Fuel supply chain updates as U.S. and allies “sever dependency” on Russian U

April 30, 2024, 9:30AMNuclear News

The United States has an ambitious goal: to establish a high-assay low enriched-uranium advanced nuclear fuel supply chain, revive the once thriving nuclear fuel market for low-enriched uranium in the nation, and “reestablish U.S. leadership in nuclear energy more broadly.” Making a success of that could have impacts beyond the nuclear sector. According to the Department of Energy’s Office of Nuclear Energy, “Expanding domestic LEU and HALEU enrichment production will be essential for fueling the clean energy required to bring down emissions in all sectors of the economy—including in hard-to-abate sectors such as manufacturing and industrial—while delivering high paying jobs to communities across the country.”

Currently, Russia supplies about 44 percent of global uranium enrichment services and about 20 to 30 percent of enriched uranium used in the United States and Europe. Just over one year ago, on April 16, 2023, the United States, Canada, France, Japan, and the United Kingdom—which collectively make up half of the world’s uranium conversion and enrichment capacity—announced they had created a strategic partnership to secure nuclear fuel supply chains while sidelining Russia. What has happened in the year since?

One of the “Sapporo 5”: The five nations that held an April 2023 press conference on the sidelines of the G7 Ministers’ Meeting on Climate, Energy, and Environment in Sapporo, Japan, were inspired by “Russia’s unprovoked and unjustifiable war against Ukraine and the increasing impacts of climate change have fundamentally altered the global energy landscape and accelerated the need for collaboration between like-minded allies.”

Those same nations—the United States, the United Kingdom, France, Japan, and Canada—now united in their nuclear fuel goals as the “Sapporo 5”—met again on the margins of COP28 in the United Arab Emirates last December 7 to announce a commitment to collectively mobilize and invest a combined $4.2 billion to expand enrichment and conversion capacity over the next three years. That latest announcement followed a high-profile December 5 pledge by 22 countries to triple nuclear energy capacity globally by 2050.

One year’s progress: According to Kathryn Huff, assistant secretary of nuclear energy, the Sapporo 5 have already met that funding commitment.

  • In the U.S.: In October 2023, President Biden requested $2.16 billion in supplemental funding to encourage investment in domestic enrichment capabilities for low-enriched uranium, including HALEU. Congress ultimately appropriated $2.72 billion on March 8 for the Department of Energy to carry out the Nuclear Fuel Security Act of 2023 by establishing or expanding uranium enrichment and conversion while working with U.S. allies and partners. Those funds were contingent on a ban on Russian uranium imports that is currently being considered by Congress.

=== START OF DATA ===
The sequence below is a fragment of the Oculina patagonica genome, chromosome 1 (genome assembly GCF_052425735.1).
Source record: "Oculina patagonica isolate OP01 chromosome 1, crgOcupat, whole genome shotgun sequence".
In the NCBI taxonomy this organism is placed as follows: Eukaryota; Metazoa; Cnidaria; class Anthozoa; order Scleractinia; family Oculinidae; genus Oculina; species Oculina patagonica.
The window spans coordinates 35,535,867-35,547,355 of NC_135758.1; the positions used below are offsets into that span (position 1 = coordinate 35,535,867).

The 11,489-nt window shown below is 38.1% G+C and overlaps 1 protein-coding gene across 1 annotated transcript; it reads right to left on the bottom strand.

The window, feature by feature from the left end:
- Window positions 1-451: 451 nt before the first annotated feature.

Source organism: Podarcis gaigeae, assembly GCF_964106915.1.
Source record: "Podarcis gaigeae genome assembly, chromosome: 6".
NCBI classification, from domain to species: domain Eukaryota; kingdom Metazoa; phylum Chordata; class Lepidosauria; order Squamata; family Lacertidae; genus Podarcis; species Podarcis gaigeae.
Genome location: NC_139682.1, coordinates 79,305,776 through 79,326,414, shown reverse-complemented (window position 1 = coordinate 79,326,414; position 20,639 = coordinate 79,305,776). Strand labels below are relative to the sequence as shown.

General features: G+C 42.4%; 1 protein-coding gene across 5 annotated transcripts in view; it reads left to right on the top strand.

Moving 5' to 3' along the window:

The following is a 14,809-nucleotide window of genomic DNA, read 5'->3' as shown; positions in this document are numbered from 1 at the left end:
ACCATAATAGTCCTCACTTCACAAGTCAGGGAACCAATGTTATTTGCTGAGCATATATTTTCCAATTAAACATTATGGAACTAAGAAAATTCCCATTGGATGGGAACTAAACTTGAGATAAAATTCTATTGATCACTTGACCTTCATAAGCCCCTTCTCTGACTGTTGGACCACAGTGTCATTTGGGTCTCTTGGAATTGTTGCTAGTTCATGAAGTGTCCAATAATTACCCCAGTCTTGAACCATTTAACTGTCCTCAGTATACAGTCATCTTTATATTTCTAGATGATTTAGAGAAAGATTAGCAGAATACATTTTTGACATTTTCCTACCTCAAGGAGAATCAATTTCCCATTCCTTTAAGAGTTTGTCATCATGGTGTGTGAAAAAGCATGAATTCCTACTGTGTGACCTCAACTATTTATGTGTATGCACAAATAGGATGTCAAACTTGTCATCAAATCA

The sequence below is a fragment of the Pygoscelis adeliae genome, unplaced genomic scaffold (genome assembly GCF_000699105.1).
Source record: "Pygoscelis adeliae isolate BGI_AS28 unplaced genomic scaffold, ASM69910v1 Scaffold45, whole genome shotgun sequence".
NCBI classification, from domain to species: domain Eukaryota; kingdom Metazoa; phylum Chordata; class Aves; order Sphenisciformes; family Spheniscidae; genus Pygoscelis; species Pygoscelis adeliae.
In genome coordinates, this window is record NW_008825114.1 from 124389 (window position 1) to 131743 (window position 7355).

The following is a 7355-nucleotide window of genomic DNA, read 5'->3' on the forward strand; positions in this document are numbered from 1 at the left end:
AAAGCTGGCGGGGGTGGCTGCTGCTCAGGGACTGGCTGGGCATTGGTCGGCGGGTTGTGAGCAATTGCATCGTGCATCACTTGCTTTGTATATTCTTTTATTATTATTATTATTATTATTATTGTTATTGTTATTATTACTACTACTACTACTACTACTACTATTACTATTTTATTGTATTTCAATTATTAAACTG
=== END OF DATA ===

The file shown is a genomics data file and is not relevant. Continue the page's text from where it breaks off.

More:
• Allied nations: Huff notes that in October 2023, Orano’s board of directors approved a $1.8 billion investment to increase the enrichment capacity of the Georges Besse-2 facility in southern France by 30 percent by 2028 to help meet fuel demand for the current reactor fleet. Japan committed to increase enrichment from 75 tons to 450 tons per year by 2027, while the United Kingdom announced a £300 million investment (about $375 million) to launch a domestic HALEU program, and Canada continues to mine and convert uranium.
  • HALEU production: Centrus’s American Centrifuge Project began HALEU enrichment in October 2023 in Piketon, Ohio, and by November 2023 had delivered the first 20 kg of HALEU under contract to the DOE. Since then, Centrus has produced over 100 kg of HALEU, according to the DOE.

What’s ahead? The Sapporo 5 plan to meet again ahead of the IAEA General Conference in September to set new goals, according to the DOE. In the meantime, the U.S. government and supply chain entities are continuing to mark progress.

  • Action on RFPs: Two requests for proposals were issued for HALEU enrichment and deconversion contracts that would be funded with the $700 million provided for the DOE’s HALEU Availability Program under the Inflation Reduction Act. Both the deconversion RFP, released in November 2023, and the enrichment RFP, released in January, are now closed to submissions. Announcements are expected “later this summer,” according to Huff.
  • HALEU enrichment continues, slower than expected: The HALEU Demonstration Program contract between Centrus and the DOE called for the production of 900 kg during 2024. That goal will likely not be reached—as Centrus announced in February—because of a lack of containers ready to receive the HALEU output. The DOE is required to supply storage cylinders, but “supply chain challenges have created difficulties for the DOE in securing 5B cylinders for the entire production year,” according to Centrus.

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